Storyboarding's not a new way to to torture a close friend.  It's a writing technique.  Ever since I read Pam Calvert's post on her use of storyboards to write a picture book (, I've been intrigued.  But I've also been broke.  So I made my own template on my computer and gave it a whirl. 

I used it first with one of my PiBoIdMo ideas, Romy for Hire, about a dog who runs away from home and finds a string of jobs that are better-suited to his unique talents.  It was a visual book from the beginning anyway, but scoping out the pictures concurrently with the text really made it pop in my head.  It also helped make my beginning more visual, which has been a problem of mine since I started writing picture books.

If you want to give it a try, I'll let you download my version for free.  Just reference my page if you share it with friends, please.  You can find it at

By the way, I think we all know we don't have to draw to use it.  Even stick figures count!

Sunday, December 5, 2010

Hungerin' for The Hunger Games

I recently picked up The Hunger Games, a book that I had been meaning to read for ages.  Not only because I had heard it was good, but also so I could finally raise my hand at all the writing conferences when asked if I've read it or not.

Now, it wasn't a hard sell.  I'm a fan of dystopia since way back.  As a teen I read George Orwell and Ray Bradbury.  As I've gotten interested in kid lit, I've really enjoyed Lois Lowry (Gathering Blue) and Jeanne DuPrau's The People of Ember.  Cormac McCarthy's The Road made me sob way into the night.  (I've even written a dystopic picture book which I haven't had the guts to tell anyone about since my critique group heard it and went, "huh?"  Well, except for a certain agent who raised her eyebrows in sincere interest at the last conference I attended.  That reminds me...I need to work on that...).

But talk about dystopia with heart.  The Hunger Games was a hard read to put down.  Sure, there were things that bothered me (most of all that one of the major characters was named "Peeta" and he just happened to work at a bakery...never quite got over that one...), but overall I really enjoyed the book.  In fact, it's the first book I've read into the wee hours of the night, in spite of my aging body's disapproval.  Katniss is so tough, while at the same time being so very fragile.  In other words, a great and complex character.  From the first few chapters, I was hooked into her story and wanted to know what would happen to her.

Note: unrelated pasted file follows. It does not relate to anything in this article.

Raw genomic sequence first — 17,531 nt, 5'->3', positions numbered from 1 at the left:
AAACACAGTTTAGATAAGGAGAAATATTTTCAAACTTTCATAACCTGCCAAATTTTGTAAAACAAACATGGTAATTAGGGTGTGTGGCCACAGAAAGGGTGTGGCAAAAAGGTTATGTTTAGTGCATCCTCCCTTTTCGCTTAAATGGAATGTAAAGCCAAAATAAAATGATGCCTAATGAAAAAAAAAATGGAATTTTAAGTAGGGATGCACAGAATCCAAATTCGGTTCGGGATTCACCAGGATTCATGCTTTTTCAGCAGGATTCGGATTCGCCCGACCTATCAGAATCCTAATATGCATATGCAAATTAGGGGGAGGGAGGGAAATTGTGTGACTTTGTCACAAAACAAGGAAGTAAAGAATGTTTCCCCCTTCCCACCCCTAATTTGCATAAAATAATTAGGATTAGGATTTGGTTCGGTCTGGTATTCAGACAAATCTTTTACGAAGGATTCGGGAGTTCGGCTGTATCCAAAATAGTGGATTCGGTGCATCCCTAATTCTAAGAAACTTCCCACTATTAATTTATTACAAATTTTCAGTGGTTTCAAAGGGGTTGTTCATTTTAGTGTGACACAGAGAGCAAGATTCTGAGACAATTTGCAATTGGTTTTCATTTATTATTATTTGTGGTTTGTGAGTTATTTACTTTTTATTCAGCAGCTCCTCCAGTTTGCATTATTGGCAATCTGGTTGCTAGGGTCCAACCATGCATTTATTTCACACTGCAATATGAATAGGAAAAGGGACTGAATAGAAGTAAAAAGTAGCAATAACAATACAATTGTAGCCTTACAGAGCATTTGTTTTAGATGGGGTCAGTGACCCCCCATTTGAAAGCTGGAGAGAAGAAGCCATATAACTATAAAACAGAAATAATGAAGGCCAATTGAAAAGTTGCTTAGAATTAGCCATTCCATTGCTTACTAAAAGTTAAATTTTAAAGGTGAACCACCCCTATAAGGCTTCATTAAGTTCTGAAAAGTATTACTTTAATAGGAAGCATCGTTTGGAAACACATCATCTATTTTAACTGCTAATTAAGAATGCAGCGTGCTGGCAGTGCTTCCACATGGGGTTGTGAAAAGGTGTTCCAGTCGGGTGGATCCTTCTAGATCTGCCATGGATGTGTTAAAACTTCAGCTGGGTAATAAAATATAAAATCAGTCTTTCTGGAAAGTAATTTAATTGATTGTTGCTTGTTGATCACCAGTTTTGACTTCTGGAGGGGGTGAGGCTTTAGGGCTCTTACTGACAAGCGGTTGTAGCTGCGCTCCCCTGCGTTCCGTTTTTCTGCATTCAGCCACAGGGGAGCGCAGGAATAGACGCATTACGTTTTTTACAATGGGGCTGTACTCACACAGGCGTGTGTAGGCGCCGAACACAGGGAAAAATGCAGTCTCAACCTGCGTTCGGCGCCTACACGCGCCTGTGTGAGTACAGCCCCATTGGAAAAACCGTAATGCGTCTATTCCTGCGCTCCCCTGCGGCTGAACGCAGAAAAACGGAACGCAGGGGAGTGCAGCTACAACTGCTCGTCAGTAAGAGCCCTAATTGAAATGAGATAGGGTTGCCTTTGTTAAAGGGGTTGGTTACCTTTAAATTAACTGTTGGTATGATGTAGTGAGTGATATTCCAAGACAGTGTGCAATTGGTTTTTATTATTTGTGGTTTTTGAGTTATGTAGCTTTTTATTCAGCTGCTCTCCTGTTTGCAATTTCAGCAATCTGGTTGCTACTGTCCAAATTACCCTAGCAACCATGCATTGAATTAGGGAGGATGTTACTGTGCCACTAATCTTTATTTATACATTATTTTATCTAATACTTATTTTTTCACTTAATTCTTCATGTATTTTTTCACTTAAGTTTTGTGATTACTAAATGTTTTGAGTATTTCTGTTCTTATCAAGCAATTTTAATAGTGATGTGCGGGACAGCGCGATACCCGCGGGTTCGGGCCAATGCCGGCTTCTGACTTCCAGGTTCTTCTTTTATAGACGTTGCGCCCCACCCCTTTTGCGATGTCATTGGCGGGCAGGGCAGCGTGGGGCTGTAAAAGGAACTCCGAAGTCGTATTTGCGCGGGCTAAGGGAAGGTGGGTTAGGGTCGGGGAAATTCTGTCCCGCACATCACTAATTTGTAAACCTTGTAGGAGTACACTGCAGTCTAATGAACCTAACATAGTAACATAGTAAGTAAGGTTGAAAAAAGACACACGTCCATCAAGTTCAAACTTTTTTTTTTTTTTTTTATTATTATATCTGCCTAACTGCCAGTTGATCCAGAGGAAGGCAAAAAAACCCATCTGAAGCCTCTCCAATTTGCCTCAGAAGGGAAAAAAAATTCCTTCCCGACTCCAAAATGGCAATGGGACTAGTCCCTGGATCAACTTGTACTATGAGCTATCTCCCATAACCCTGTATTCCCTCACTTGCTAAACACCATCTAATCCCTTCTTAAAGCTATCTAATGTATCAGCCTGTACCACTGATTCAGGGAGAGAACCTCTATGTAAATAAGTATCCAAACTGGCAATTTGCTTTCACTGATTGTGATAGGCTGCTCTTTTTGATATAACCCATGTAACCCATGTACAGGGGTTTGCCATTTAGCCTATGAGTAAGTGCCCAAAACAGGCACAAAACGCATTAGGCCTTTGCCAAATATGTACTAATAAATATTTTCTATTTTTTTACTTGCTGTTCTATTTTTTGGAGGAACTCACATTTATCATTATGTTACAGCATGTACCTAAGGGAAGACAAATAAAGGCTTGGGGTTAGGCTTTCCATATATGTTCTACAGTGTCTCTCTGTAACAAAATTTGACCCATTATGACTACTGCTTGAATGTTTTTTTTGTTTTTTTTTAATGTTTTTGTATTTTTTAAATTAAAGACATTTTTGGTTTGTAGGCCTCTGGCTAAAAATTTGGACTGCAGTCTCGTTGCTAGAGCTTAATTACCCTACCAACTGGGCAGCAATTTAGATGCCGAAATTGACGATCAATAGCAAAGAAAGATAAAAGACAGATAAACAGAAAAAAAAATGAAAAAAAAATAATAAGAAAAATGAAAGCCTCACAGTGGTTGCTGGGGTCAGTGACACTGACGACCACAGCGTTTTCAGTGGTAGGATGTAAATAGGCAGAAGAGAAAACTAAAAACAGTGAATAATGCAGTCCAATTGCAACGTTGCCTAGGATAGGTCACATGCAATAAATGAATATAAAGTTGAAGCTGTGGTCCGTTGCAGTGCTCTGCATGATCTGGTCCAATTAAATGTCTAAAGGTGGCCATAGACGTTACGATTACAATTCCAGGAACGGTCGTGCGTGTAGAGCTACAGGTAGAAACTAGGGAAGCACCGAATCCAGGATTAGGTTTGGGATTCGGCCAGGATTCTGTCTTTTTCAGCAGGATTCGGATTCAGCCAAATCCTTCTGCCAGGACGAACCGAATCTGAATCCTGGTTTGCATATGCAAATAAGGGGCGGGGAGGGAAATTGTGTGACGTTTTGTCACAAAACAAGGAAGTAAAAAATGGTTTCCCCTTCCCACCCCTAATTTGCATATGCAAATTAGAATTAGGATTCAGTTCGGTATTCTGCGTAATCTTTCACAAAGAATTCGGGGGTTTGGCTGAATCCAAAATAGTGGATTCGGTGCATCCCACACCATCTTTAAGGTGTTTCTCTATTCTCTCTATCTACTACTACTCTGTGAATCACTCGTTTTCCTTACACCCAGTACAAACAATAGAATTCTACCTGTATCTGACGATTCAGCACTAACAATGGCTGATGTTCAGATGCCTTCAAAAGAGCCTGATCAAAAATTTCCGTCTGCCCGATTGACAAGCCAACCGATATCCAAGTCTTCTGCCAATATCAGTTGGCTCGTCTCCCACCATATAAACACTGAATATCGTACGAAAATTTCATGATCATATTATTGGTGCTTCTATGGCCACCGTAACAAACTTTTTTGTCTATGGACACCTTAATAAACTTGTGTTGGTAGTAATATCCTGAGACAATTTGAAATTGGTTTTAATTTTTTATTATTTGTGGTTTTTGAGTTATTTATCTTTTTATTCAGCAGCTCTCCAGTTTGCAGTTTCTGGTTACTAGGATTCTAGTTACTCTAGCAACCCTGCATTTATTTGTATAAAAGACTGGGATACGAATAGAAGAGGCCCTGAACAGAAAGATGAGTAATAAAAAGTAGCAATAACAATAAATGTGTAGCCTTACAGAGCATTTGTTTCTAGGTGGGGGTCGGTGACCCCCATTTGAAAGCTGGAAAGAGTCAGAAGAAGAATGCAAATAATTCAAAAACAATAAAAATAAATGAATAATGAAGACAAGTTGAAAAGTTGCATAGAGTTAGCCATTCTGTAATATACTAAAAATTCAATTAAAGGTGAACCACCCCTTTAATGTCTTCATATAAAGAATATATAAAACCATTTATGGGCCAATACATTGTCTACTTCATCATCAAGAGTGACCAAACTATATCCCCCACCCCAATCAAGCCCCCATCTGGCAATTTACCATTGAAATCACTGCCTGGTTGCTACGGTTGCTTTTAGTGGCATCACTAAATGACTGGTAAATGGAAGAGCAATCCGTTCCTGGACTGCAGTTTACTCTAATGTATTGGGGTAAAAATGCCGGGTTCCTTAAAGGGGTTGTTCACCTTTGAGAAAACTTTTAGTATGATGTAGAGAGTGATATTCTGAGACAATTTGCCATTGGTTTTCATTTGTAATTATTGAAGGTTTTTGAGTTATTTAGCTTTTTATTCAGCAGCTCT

Any book that can work that magic is a winner, indeed.

Friday, December 3, 2010

Somehow I Missed Thanksgiving

A critique group friend said casually at our meeting this morning, "I hope we can meet again before I leave on the 22nd." 

I just as casually replied, "Oh, are you leaving for Thanksgiving?"

"Kristen, Thanksgiving was last week."

Uggh.  Mentally, I have missed a whole holiday.  This month has been busy, for sure.  I participated in PiBoIdMo, I interviewed and got a part-time job (go, me!), we've had to juggle some family issues, I've had meetings out the patootey, we're doing some home remodeling, and yes, I do recall cooking a turkey on Thanksgiving.  With Christmas in the headlights, and not a sole present purchased to date, I can feel my heart race into next year.

BUT I promised myself today that I would not let my writing suffer.  I have at least two great ideas from PiBoIdMo, and several good ones that may, with tender attention, blossom into great ones.  (And a bucket of oh-my-gosh-what-was-I-drinking-that-night ideas that are best not mentioned here.)

So, I wish all of you happy writing as you try to get through the season.  Ask the kids to watch Rudolph one more time while you work on that Thanksgiving turkey of a story.